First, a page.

Friday, February 05, 2010

5 cancellara

A reader sent me an interesting page on the energy requirements involved in unicycling. Quite simply put, two riders, one skilled and one less skilled, show different efficiencies operating the cycle.

Skilled unicyclists devote more energy to going straight than they do trying to stay in balance through precise timing of corrective energy provision, while less skilled riders show the opposite scenario, which is why most of us lose out quickly and fall.

To keep a unicycle in balance, a correcting energy has to be supplied at some frequency for proper dynamics of the system. As far as steering is concerned, the main aim of balancing comes from steering in the direction to counteract a lean.

It will be interesting to study at what frequency skilled riders supply corrective energy to stay in balance. This is apparently done so that the small angular displacements lead to small energy expenditures. The estimation by the author is that 100 calories of energy is supplied by the rider per hour to aid in the balancing act.

Energy output per hour of various means of movement - bicycling, unicycling, walking etc.

The trick seems to be in finding the right balance between ranges for the angle of tilt the rider and his bike makes with the vertical. Too much an angle means you may go faster because of the squared relationship with gravity but it'll take more energy to raise your center of gravity up to the balance point. Too less an angle might mean you're perfectly in balance but you're moving slow.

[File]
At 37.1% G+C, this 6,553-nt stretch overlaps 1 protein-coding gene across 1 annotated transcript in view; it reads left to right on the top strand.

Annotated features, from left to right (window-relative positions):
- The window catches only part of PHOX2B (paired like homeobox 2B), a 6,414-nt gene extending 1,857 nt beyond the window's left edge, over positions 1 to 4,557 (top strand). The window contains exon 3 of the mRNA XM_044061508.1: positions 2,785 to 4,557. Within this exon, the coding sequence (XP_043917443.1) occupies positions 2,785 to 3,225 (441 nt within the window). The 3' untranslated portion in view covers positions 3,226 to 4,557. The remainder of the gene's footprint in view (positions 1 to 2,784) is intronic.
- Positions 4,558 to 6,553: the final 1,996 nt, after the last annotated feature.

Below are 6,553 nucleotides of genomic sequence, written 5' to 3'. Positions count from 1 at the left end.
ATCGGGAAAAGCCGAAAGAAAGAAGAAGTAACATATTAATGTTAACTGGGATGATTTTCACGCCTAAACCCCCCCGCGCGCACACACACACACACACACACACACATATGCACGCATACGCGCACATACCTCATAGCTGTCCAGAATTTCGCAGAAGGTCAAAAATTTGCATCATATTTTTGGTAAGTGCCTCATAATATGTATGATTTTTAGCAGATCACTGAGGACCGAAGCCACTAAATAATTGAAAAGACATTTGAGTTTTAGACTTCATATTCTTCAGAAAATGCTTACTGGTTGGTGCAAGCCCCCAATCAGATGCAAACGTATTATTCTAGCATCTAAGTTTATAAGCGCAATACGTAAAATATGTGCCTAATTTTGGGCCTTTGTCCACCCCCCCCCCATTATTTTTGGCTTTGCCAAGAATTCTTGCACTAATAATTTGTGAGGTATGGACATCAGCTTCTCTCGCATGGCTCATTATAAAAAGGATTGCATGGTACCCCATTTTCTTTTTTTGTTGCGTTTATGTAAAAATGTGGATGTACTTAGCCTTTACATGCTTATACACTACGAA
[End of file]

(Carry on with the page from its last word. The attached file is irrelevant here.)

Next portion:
I haven't ridden a unicycle but I'm wondering what you guys think. How do you balance yourself?


Four Part Series : Dynamic Stability Of Bicycle Design
Efficiency In Inefficiency : Walk Or Pedal Up A Steep Hill?

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  1. The energy expenditure per hour listed on the plot for 12 and 24 hours on a bicycle is curious. Coma for the second 12?

    Of course, moving up and down doesn't necessarily cost the energy of the vertical displacement, which is why an ideal pendulum will continue doing so perpetually. However, it seems in this instance it may be a decent approximation.

    I organize a hillclimb series and we regularly get unicyclists. For example, Steve Nash did a 27:11 up Old La Honda Road. He probably would have been around 20 minutes on a bicycle, I'd guess.

  2. Don : Unicycling up a hill.. Are you serious? Hardcore.

  3. I don't unicycle, but I suspect unicyclists aren't too concerned about their energy expenditure while riding :-)

  4. I am an avid unicyclist and the energy expenditure of riding my 29-inch wheeled uni feels much less than running, but it's about the same speed (used to be a long distance runner). Once you've achieved a certain competency in unicycling, you don't really pay much attention to the balancing part. But, the learning curve was steep. Thanks for the explanations.

  5. I would also guess that the size of the wheel makes a difference, I would think that the larger the wheel is the more like having a larger gear on a bike, can anyone verify that? I have been riding a unicycle for 6 or 7 years but haven't ridden anything larger than a 24-inch. I agree the competance of the unicyclist makes the difference.


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